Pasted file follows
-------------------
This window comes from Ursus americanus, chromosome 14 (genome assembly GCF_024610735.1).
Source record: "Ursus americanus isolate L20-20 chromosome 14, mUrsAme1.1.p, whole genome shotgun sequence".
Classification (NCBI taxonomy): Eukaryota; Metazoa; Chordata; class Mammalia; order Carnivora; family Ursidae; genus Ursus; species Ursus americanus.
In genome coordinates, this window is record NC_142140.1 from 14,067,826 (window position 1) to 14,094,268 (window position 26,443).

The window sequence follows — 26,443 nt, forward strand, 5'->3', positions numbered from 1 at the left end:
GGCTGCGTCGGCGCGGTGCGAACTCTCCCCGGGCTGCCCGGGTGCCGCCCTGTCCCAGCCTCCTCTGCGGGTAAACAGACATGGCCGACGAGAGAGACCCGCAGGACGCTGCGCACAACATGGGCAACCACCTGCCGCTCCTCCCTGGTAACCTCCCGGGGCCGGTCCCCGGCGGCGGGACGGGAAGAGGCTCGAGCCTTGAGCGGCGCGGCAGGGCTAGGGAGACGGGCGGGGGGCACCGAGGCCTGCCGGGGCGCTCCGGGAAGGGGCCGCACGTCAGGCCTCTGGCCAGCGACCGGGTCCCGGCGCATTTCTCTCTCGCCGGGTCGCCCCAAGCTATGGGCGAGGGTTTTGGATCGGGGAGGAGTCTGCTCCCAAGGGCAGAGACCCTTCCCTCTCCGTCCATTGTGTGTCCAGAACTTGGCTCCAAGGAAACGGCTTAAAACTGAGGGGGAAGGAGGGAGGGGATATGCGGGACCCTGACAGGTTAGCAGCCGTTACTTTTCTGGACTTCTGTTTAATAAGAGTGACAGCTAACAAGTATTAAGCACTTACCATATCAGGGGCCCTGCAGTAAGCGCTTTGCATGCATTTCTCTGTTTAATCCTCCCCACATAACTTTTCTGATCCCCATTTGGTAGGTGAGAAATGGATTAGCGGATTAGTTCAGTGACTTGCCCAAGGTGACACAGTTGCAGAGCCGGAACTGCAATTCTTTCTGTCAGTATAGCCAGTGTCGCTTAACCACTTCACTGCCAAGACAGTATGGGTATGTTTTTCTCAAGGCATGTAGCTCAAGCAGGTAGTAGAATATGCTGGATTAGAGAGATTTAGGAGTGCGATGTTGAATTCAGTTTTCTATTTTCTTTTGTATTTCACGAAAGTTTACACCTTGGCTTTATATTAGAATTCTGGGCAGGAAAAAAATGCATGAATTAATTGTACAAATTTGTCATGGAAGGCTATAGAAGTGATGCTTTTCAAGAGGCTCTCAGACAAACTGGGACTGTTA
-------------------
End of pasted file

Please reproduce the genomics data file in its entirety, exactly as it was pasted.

This window comes from Ursus americanus, chromosome 14 (genome assembly GCF_024610735.1).
Source record: "Ursus americanus isolate L20-20 chromosome 14, mUrsAme1.1.p, whole genome shotgun sequence".
Classification (NCBI taxonomy): Eukaryota; Metazoa; Chordata; class Mammalia; order Carnivora; family Ursidae; genus Ursus; species Ursus americanus.
In genome coordinates, this window is record NC_142140.1 from 14,067,826 (window position 1) to 14,094,268 (window position 26,443).

The window sequence follows — 26,443 nt, forward strand, 5'->3', positions numbered from 1 at the left end:
GGCTGCGTCGGCGCGGTGCGAACTCTCCCCGGGCTGCCCGGGTGCCGCCCTGTCCCAGCCTCCTCTGCGGGTAAACAGACATGGCCGACGAGAGAGACCCGCAGGACGCTGCGCACAACATGGGCAACCACCTGCCGCTCCTCCCTGGTAACCTCCCGGGGCCGGTCCCCGGCGGCGGGACGGGAAGAGGCTCGAGCCTTGAGCGGCGCGGCAGGGCTAGGGAGACGGGCGGGGGGCACCGAGGCCTGCCGGGGCGCTCCGGGAAGGGGCCGCACGTCAGGCCTCTGGCCAGCGACCGGGTCCCGGCGCATTTCTCTCTCGCCGGGTCGCCCCAAGCTATGGGCGAGGGTTTTGGATCGGGGAGGAGTCTGCTCCCAAGGGCAGAGACCCTTCCCTCTCCGTCCATTGTGTGTCCAGAACTTGGCTCCAAGGAAACGGCTTAAAACTGAGGGGGAAGGAGGGAGGGGATATGCGGGACCCTGACAGGTTAGCAGCCGTTACTTTTCTGGACTTCTGTTTAATAAGAGTGACAGCTAACAAGTATTAAGCACTTACCATATCAGGGGCCCTGCAGTAAGCGCTTTGCATGCATTTCTCTGTTTAATCCTCCCCACATAACTTTTCTGATCCCCATTTGGTAGGTGAGAAATGGATTAGCGGATTAGTTCAGTGACTTGCCCAAGGTGACACAGTTGCAGAGCCGGAACTGCAATTCTTTCTGTCAGTATAGCCAGTGTCGCTTAACCACTTCACTGCCAAGACAGTATGGGTATGTTTTTCTCAAGGCATGTAGCTCAAGCAGGTAGTAGAATATGCTGGATTAGAGAGATTTAGGAGTGCGATGTTGAATTCAGTTTTCTATTTTCTTTTGTATTTCACGAAAGTTTACACCTTGGCTTTATATTAGAATTCTGGGCAGGAAAAAAATGCATGAATTAATTGTACAAATTTGTCATGGAAGGCTATAGAAGTGATGCTTTTCAAGAGGCTCTCAGACAAACTGGGACTGTTA